A guide to the common and rare plants of meadows
Walking through a summer meadow alive with colourful flowers and wildlife is a glorious experience. In the same way that our knowledge of the number and distribution of Dartmoor meadows is incomplete, we also undoubtedly still have much to find out about the wildlife that occurs within them. The following is a brief outline of some of the more common and characteristic species to be found, along with a few of the more unusual and interesting ones.
The descriptions relates to flower-rich, mainly dry meadows, whether they are managed as hay meadows or simply cut and/or grazed periodically. It does not include the much wetter, heathy sites which hold rhos pastures and on Dartmoor are largely restricted to the valley bottoms. However, many of the meadow communities described do have small springs or seepages which contain some of the wetland species more commonly associated with rhos pastures and a few of these will be mentioned.
The plants which occur in Dartmoor meadows are determined by the underlying geology, which effects soil properties such as acidity and moisture levels, and past management which largely determine nutrient levels and seed availability.
The most commonly occurring community is loosely as lowland neutral grassland, with the most characteristic grasses being Sweet Vernal Grass, Crested Dog’s Tail, Common Bent, Red Fescue and Yorkshire Fog. Commonly occurring flowers include Black Knapweed, Bird’s-foot Trefoil, Common Sorrel, Meadow Buttercup, Ribwort Plantain and Common Cats-ear. Three sub-communities of this grassland type occur on Dartmoor, with the most widespread one being typically found towards the moorland fringe. Known as the ‘Heath Grass sub-community’, these meadows often include attractive displays of Heath-spotted Orchid, Greater Butterfly Orchid, Southern marsh Orchid, Tormentil, Black Knapweed, Eyebright, Rough Hawkbit, Pignut, Hay Rattle and Devil’s-bit Scabious.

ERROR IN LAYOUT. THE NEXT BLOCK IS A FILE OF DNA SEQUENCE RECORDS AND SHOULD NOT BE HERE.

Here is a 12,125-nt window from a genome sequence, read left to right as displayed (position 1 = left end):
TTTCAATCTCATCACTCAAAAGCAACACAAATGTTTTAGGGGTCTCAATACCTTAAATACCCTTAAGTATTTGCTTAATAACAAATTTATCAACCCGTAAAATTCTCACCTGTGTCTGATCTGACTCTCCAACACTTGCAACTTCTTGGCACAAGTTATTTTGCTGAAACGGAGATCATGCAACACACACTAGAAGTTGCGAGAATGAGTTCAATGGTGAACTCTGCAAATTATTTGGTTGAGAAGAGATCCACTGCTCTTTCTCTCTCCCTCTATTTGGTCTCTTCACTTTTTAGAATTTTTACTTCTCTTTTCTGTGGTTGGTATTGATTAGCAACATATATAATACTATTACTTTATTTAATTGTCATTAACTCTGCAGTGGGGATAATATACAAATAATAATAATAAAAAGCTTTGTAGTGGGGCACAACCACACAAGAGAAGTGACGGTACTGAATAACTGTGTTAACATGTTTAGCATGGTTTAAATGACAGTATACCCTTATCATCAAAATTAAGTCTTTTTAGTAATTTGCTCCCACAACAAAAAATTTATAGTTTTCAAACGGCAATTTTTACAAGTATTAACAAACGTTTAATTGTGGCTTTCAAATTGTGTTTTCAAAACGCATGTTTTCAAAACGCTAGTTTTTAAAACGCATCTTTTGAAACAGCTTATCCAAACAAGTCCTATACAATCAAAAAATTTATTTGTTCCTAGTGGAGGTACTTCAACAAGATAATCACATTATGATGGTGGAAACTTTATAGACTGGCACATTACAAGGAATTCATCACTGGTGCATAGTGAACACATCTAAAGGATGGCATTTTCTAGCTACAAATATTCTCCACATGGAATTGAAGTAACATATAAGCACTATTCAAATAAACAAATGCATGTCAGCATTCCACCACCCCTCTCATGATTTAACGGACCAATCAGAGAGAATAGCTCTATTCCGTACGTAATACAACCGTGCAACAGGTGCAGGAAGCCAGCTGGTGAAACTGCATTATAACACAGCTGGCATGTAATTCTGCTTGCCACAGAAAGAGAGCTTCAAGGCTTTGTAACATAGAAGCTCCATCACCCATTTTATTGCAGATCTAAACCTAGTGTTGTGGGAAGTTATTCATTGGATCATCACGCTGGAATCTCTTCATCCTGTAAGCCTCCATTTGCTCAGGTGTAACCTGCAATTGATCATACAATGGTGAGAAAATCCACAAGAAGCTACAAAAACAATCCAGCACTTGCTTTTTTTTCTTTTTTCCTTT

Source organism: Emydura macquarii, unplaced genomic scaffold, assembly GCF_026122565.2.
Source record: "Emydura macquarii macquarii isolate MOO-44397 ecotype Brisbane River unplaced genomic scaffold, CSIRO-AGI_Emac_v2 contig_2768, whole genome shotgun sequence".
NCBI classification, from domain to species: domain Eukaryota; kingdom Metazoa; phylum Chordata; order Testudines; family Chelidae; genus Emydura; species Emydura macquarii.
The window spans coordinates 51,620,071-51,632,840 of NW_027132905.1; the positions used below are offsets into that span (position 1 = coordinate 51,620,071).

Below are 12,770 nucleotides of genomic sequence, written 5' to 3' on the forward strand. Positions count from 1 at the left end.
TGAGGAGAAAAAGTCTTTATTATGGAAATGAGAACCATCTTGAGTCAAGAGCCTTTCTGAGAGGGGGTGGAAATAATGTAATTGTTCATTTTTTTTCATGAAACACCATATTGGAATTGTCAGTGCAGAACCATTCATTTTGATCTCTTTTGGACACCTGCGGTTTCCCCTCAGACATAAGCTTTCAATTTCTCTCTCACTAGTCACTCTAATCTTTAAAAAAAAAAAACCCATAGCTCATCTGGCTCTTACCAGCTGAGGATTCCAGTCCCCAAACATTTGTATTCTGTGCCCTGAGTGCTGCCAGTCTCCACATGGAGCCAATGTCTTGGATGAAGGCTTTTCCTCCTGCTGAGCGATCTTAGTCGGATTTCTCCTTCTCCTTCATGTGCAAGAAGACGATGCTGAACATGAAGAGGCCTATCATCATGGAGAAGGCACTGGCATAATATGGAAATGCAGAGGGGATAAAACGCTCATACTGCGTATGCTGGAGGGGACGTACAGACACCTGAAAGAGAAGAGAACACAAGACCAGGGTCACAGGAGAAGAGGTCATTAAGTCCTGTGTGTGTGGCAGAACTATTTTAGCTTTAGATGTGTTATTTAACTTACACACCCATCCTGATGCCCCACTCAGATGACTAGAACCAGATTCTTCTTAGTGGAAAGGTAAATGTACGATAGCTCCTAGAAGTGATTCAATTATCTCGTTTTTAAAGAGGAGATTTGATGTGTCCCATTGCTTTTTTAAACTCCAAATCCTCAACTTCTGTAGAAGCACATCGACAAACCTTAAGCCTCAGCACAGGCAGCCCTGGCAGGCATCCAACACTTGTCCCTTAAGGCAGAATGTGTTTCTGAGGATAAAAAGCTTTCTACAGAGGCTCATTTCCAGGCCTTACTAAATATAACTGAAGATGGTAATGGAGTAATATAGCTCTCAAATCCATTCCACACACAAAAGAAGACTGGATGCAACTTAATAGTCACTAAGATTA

On the more fertile, lower-lying meadows, the second most common community, referred to as the ‘typical sub-community’ usually occurs. Flowers such as Yellow Vetchling and Ox-eye Daisy along with an increased presence of Perennial Rye-grass are typical of this sub-community, but there is not always a clear distinction and a gradation between these two most common communities is often apparent.
The third and rarest sub-community of the lowland neutral grassland occurs in the more alkaline soils produced by the limestone outcrops on the eastern edge of the National Park at Buckfastleigh and Ashburton. It is referred to as the ‘Lady’s Bedstraw sub-community’ and contains characteristic flowers such as Salad Burnet, Lady’s Bedstraw and Pale Flax along with Yellow Oat Grass and Quaking Grass.
Of special interest on Dartmoor is the occurrence of a number of meadows containing small amounts of calcareous species such as Quaking Grass, Fairy Flax and Greater Knapweed, despite being on granite substrates in the middle of the Dartmoor. This maybe due in part to past efforts to improve soil fertility by the application of basic slag or lime. Also unusual is the presence around Princetown of haymeadows with some flowers of northern upland haymeadows including Lady’s Mantle, Pignut and Great Burnet, suggesting they may represent a southern upland equivalent.
Present in most flowery meadows:
Locally common, especially in the higher altitude meadows:
Occurring typically where haymeadow management is carried out:
Usually sparse in higher altitude meadows, but widespread at lower levels:
The Orchids of Dartmoor Meadows
Common Spotted Orchid and Green-winged Orchids tend to be found only on fringes of the National Park, well off the granite.
Characteristic Wet Meadow Plants
The following are some of the more common plants which may be found in wet areas of meadows:
- Sharp-flowered Rush
- Soft Rush
- Carnation Sedge
- Lesser Spearwort
- Greater Bird’s-foot Trefoil
- Lesser Skullcap
- Devil’s-bit Scabious
- Ragged Robin
- Marsh Thistle
- Common Valerian
- Water Mint